Via Rail "Corridor" Upgrades/HFR

Jozhua

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6 Jan 2019
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1,566
Not seen a thread on this project, but essentially it seems VIA are looking to upgrade what is essentially the Canadian equivalent of the NEC. That seems pretty good, eh?

It is involving de-segregation of passenger and freight trains as unlike the NEC, the route shares tracks with freight operators, creating many the same problems at their buddies to the south, Amtrak, have on Southern/Western routes.

Liberals announce plans for new 'high frequency' rail lines from Toronto to Quebec City

The federal government is moving forward with a plan to build an all-new high frequency rail line connecting Toronto, Ottawa, Montreal and Quebec City.

The proposed lines would reduce travel times between the cities and make trains more reliable, according to plans for the project.

Trains on the proposed line would run at higher speeds than are currently possible. The government is not describing the project as "high speed" rail, however, since vehicles would still fall short of the speeds typically associated with high speed rail networks in Europe and Asia.

"Up to 90 per cent of the new service would run on electricity, contributing to a green economy and creating good jobs," Alghabra said.

VIA Rail says reliability, speed and frequency would improve
According to VIA Rail, a high frequency rail line operating on dedicated tracks would cut travel times by 25 per cent and improve on-time performance by 95 per cent.
Trains on the line would travel at speeds of up to 177-200 km/h, according to a government news release. The government says that could reduce travel times by up to 90 minutes on some routes, such as Ottawa to Toronto.
Those speeds are faster than the current maximum of approximately 160 km/h for VIA Rail trains. Modern high speed rail lines are capable of at least 250 km/h.

My Thoughts
BIG IF TRUE - A recurring theme through the Anglosphere is the announcement and then shadow cancelling of these projects. While full HSR would be nice, this plan arguably meets the lower requirements for high speed rail anyway and seeing a 90 minute reduction between two of Canada's biggest cities is seriously big news. Current journey times are just less than 5 hours to cover 400km (250mi). That's probably just about equivalent to flying downtown-downtown and about 30-45 minutes slower than driving (assuming you don't stop, so probably about equal). A 90 minute reduction will take that down below 4 hours to 3hr 15m, which is actually pretty competitive, even on an international scale.

From looking at the VIA site the three a day services seem to be pretty booked up, so I can imagine there is a lot of room for growth, even with services being run every two hours and within fairly sociable hours. In many ways, HFR will likely reduce VIA's overheads as rolling stock and staff can make more journeys in the same day (easily being able to make 1x return trip, so no hotel expenses, etc.) alongside electrification reducing fuel costs, which is a big positive considering Canada's Hydro/Nuclear energy supply.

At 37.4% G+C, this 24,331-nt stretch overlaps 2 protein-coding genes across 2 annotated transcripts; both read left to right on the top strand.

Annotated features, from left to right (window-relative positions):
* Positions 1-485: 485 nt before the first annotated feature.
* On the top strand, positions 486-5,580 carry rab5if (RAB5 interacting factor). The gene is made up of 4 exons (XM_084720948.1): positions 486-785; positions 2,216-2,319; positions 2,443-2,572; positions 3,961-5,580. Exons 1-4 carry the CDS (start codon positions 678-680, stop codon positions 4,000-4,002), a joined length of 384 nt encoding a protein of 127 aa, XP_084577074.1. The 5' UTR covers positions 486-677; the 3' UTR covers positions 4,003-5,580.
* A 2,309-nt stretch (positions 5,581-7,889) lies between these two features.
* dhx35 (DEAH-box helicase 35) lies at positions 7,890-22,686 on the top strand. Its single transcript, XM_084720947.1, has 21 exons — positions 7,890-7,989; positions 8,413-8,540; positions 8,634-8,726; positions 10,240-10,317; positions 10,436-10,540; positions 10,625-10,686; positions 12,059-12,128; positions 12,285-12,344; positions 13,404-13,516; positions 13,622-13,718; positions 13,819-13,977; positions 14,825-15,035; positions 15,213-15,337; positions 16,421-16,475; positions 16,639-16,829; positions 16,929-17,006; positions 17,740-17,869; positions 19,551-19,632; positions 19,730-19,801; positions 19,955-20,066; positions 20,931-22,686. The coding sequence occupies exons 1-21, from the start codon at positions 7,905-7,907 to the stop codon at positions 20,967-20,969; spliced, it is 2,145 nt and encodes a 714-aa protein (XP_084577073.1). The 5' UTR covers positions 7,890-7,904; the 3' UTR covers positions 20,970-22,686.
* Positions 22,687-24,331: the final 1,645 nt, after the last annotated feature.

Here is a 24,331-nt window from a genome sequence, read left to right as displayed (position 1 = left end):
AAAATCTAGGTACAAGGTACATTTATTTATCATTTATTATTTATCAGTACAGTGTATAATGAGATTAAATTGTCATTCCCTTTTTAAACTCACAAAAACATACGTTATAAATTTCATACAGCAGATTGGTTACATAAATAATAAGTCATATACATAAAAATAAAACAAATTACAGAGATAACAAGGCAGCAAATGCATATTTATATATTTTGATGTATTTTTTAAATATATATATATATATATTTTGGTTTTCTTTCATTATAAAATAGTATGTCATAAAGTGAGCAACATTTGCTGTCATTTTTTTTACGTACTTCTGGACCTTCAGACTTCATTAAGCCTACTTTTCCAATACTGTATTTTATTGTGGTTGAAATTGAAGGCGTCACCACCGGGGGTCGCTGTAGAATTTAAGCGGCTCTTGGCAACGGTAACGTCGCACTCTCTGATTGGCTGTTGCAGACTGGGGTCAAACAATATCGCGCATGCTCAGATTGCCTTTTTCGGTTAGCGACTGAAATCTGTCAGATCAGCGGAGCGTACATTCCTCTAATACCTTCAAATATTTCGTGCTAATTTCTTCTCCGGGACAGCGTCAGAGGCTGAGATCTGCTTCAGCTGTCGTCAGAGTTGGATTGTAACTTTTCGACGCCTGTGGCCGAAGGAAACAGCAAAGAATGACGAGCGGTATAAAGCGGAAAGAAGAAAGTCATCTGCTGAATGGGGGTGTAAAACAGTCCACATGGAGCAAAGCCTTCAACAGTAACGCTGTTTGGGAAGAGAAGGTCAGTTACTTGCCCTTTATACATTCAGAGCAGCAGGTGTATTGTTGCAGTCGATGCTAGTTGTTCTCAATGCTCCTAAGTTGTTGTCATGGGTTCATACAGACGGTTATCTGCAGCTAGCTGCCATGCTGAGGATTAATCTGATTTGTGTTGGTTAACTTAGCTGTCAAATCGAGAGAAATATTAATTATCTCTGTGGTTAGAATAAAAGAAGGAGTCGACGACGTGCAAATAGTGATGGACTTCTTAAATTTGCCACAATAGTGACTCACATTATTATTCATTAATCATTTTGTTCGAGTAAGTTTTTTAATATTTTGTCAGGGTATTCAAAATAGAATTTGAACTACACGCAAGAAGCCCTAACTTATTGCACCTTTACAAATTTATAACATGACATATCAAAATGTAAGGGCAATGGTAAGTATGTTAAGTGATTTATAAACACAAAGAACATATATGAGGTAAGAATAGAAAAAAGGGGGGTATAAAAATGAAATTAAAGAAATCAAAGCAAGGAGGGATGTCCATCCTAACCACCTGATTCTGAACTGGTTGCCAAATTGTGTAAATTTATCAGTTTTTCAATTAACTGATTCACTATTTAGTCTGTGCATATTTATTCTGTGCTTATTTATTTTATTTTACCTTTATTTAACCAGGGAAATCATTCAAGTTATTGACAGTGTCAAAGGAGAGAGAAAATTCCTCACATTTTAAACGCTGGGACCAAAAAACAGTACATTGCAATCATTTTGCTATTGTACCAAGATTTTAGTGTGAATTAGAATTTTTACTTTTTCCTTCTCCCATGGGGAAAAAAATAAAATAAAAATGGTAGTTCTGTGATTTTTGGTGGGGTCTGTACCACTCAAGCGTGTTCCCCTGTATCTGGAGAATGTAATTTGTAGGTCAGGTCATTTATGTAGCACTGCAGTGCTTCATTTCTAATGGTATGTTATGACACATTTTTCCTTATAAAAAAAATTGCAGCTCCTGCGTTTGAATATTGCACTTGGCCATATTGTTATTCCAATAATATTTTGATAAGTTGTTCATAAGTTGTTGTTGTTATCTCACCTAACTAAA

I hope the success of this project helps build more public and bi-partisan political support, as Canada does generally better than their neighbours to the south in terms of city public transportation, but worse in terms of inter-city rail. The high quality metro/bus services should feed a fair few riders in to the system!
 
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Gag Halfrunt

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23 Jul 2019
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In 2018 VIA ordered 32 Siemens diesel push-pull sets for Corridor services, similar to the ones used by Brightline. Perhaps they will now order electric locomotives to replace the Charger diesel locomotives and cascade the Chargers on to other services...

 

Jozhua

Established Member
Joined
6 Jan 2019
Messages
1,566
In 2018 VIA ordered 32 Siemens diesel push-pull sets for Corridor services, similar to the ones used by Brightline. Perhaps they will now order electric locomotives to replace the Charger diesel locomotives and cascade the Chargers on to other services...

I would expect HFR won't break ground for another 12-24 months, if the project progresses quickly. It will probably take at least 5 years to complete, so I'd say 2027/8 for completion of HFR, at which time VIA should have had 5/6 years of use out of the Siemens kit. Obviously that's still pretty small in terms of its lifetime, but I'm sure there is plenty of other VIA services that it would be useful for if they decide not to use it to run HFR.

The only rolling stock alternative to Siemens would probably be something like the Stadler electric stuff being used on Caltrain, or obviously just buy some electric/bi-mode locos and probably order some more Siemens coaches to run the service.
 

williamn

Member
Joined
22 May 2008
Messages
717
Very good news. Prior to Covid there were many more than 3 trains a day (more like 5/6 I think) so hopefully post Covid it can ramp up even more.
 

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